NIH Awards Predoctoral Fellowship To Kristin Watt
Kristin Watt, a graduate student in Stowers Investigator Paul Trainor’s lab successfully competed for a Ruth L. Kirschstein National Research Service Award (NRSA), which is awarded by the National Institutes of Health to outstanding predoctoral fellows. Watt will receive $62,800 over three years for her studies into the causes of Treacher Collins syndrome, a severe birth defect that leads to malformation of the eyes, ears, and facial bones.
Treacher Collins syndrome (TCS) affects approximately one in fifty thousand live births and is associated with mutations in TCOF1, POLR1C, and POLR1D. Mutations in TCOF1 disrupt the development of neural crest cells, a population of cells which generate most of the cartilage, bone, and connective tissue in the head and face. The mutations explain the link between disrupted neural crest cell development and craniofacial malformations.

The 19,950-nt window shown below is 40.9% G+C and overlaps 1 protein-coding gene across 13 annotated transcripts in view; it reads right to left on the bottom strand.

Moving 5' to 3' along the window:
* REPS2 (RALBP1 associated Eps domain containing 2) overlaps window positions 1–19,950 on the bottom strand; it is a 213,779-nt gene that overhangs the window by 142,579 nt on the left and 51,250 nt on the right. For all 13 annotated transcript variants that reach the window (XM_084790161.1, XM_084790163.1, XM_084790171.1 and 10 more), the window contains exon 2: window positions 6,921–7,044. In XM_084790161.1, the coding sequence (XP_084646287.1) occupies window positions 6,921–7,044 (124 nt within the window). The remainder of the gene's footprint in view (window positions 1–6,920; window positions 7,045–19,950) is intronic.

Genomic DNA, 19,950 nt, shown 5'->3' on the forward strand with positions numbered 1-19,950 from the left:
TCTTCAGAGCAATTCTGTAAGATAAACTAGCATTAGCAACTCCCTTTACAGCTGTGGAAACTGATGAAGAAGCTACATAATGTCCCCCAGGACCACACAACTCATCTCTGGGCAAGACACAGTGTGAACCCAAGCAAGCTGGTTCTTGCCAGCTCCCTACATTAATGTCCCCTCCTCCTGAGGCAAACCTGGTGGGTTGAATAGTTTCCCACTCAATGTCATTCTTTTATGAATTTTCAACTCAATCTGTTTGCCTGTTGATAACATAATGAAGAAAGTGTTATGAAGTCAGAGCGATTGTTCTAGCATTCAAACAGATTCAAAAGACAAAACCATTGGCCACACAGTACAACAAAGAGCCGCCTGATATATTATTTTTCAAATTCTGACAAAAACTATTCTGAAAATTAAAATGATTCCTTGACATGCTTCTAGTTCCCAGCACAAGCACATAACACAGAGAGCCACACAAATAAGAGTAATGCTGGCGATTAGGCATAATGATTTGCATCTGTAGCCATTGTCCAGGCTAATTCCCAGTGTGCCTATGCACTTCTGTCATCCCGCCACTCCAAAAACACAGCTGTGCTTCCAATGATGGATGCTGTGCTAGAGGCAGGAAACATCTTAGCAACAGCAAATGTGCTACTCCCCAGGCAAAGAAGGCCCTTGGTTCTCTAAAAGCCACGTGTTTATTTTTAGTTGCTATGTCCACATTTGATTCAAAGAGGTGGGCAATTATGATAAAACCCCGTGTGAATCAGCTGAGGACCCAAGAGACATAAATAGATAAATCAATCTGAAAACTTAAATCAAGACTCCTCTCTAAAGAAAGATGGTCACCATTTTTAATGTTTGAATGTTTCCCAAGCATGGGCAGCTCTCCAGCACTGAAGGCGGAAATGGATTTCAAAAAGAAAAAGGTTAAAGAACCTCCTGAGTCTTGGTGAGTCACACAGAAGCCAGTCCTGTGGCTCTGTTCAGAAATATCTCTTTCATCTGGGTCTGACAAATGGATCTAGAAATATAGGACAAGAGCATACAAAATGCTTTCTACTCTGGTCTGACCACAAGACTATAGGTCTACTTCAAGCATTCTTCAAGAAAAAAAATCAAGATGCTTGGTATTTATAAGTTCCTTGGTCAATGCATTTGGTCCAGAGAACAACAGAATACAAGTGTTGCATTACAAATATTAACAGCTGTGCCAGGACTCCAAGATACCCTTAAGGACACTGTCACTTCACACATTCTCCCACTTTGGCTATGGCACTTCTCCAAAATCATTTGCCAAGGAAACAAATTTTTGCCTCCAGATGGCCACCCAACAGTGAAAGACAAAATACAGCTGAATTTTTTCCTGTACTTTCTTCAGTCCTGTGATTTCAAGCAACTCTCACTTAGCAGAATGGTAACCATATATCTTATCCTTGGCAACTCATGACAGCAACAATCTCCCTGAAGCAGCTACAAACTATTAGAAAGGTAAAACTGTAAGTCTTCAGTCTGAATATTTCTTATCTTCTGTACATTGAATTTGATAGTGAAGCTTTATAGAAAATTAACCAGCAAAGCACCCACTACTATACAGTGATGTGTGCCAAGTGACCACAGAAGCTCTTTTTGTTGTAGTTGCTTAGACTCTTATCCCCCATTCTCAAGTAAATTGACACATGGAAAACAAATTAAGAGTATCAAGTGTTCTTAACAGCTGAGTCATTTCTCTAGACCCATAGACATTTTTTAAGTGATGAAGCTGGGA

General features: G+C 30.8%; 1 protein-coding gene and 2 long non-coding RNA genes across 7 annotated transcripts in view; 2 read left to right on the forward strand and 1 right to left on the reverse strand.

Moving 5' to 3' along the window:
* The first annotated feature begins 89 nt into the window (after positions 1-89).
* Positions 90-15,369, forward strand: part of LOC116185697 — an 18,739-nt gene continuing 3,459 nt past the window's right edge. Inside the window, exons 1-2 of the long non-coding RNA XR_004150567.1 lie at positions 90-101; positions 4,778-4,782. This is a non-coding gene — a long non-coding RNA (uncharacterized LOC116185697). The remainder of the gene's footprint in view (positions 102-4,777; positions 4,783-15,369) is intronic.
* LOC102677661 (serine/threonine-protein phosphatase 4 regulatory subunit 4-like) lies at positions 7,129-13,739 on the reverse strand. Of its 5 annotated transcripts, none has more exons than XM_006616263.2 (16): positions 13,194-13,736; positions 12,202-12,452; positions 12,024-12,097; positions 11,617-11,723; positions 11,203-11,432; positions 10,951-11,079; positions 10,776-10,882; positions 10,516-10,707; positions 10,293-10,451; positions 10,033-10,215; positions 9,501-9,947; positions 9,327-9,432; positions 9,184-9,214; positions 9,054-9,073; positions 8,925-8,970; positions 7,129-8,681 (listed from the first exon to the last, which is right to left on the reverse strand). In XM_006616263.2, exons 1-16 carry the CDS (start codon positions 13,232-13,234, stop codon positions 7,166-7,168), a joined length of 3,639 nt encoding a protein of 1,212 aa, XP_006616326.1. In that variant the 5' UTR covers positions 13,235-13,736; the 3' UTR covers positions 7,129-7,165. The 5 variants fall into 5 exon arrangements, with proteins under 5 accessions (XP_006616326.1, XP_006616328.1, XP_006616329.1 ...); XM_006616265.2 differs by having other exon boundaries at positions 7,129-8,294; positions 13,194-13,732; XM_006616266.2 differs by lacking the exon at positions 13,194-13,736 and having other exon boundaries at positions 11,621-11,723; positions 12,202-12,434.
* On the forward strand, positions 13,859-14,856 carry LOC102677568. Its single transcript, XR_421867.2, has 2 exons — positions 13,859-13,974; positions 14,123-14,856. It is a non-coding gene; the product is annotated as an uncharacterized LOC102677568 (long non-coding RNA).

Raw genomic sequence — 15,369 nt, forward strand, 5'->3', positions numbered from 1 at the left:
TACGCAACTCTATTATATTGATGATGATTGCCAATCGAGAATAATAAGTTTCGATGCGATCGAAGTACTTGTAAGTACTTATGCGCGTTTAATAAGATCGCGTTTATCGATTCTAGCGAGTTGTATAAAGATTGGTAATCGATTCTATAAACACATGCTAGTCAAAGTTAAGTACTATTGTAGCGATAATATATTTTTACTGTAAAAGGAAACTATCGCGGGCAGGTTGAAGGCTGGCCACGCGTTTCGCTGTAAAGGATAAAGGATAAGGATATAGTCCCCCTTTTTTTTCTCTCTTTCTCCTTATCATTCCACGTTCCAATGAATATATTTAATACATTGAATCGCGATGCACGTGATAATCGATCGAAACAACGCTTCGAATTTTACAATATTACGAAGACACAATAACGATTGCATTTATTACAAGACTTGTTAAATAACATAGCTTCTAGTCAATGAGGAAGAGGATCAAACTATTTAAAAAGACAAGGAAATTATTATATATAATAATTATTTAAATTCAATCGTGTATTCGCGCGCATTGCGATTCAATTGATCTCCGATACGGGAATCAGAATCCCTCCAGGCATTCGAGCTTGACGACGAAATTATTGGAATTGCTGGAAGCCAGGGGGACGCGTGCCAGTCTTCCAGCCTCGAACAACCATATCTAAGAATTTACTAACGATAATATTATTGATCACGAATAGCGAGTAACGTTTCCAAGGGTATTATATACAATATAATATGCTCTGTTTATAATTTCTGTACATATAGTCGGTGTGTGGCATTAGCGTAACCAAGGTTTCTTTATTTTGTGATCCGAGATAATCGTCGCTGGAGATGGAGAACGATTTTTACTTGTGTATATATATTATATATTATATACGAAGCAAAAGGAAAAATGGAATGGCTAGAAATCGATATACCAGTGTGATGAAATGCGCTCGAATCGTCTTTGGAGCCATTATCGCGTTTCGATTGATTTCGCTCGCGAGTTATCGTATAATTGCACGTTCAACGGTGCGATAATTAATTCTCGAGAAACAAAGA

Less is known about the role of mutations in POLR1C and POLR1D, and Watt plans to use zebrafish as a model system to investigate their contribution to the pathogenesis of the disease. “We already found that mutations in the fish versions of these genes mimic the characteristic cranioskeletal abnormalities seen in human patients,” says Watt. “We are hoping that a better understanding of their function during development will highlight important avenues for the potential prevention of TCS.”